It ultimately helps businesses understand the effectiveness of their marketing efforts and make informed decisions to optimise traffic acquisition strategies.
For those familiar with Universal Analytics, this report’s approach will resonate, as Universal Analytics was also session-based.
Using both reports for comprehensive insights
By leveraging both the User and Traffic Acquisition Reports, you can gain a holistic understanding of your audience’s journey. For instance, you can discern how users initially find your site and subsequently how they return.
Let’s say you observe that the primary session source is “Google organic,” but the first user source is a referral from a specific website, say “MeasureMinds Group’s blog.” This indicates that while users initially discovered your site through a referral, they later returned via organic search on Google.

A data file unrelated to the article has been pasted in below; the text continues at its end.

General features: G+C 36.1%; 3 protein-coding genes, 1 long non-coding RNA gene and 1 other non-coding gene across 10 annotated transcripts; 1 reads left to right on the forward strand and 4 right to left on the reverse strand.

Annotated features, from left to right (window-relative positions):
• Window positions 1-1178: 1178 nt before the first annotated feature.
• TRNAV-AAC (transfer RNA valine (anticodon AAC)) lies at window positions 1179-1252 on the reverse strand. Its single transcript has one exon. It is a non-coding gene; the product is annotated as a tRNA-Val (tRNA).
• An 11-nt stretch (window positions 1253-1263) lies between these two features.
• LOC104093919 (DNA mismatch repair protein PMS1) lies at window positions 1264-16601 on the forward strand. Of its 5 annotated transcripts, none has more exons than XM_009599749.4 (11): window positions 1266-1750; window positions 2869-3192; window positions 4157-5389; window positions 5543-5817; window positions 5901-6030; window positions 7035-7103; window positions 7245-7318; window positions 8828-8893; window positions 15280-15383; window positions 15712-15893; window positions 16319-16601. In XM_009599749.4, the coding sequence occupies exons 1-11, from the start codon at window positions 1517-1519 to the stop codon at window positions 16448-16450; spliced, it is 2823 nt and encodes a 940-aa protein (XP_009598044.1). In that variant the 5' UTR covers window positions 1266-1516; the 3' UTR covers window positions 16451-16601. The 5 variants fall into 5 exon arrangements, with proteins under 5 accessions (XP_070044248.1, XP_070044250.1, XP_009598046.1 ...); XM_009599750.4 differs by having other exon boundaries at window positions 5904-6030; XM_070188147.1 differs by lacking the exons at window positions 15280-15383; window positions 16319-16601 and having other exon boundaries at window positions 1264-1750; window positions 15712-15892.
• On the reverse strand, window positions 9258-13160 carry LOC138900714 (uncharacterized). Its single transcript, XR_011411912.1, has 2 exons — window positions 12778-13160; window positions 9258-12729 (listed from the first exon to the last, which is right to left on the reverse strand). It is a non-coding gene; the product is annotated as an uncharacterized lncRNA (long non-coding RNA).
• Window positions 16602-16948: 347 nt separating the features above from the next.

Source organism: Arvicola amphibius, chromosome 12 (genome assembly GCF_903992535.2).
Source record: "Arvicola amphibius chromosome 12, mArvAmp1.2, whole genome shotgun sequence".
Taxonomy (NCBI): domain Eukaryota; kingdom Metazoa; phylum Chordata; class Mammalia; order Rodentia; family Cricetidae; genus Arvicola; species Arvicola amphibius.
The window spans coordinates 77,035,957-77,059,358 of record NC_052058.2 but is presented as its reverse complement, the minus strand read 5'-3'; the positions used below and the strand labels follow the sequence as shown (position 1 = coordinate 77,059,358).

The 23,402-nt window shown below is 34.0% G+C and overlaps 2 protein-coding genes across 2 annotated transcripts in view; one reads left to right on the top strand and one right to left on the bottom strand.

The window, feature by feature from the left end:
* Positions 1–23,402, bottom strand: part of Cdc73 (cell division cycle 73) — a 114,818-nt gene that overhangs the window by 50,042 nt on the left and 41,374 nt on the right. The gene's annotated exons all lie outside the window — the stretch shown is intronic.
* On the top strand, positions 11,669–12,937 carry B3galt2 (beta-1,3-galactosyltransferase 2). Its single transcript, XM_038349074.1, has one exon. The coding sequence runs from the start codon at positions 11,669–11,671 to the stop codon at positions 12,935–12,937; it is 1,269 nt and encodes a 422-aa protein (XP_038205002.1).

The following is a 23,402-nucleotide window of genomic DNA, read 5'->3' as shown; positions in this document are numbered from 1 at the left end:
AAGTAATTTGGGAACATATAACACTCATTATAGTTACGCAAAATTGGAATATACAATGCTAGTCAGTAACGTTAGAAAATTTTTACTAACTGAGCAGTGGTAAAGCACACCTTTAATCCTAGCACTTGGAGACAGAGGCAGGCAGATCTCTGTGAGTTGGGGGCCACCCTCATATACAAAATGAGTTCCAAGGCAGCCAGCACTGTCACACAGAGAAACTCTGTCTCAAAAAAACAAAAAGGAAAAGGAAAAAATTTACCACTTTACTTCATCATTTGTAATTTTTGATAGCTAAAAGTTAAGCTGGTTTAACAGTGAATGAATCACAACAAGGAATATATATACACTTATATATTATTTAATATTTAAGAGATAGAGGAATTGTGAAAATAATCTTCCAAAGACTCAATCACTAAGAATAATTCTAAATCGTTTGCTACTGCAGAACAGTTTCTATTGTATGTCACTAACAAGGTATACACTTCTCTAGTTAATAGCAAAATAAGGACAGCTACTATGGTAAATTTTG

GA4 uses the “last non-direct click” for traffic attribution, where sessions return to the last known non-direct source. While not explicitly stated in the interface, it’s a foundational aspect of GA4’s attribution model to understand.
GA4’s acquisition reports, though initially complex, provide valuable insights into user behaviour. Marketers and analysts can harness this data to craft effective strategies and better understand their audience’s journey.
Lack of views
One of the more chanted concerns regarding GA4 is the apparent absence of views. In the previous UA setup, views played a pivotal role in data organisation, allowing users to segment data for different user groups, purposes, or geographical regions.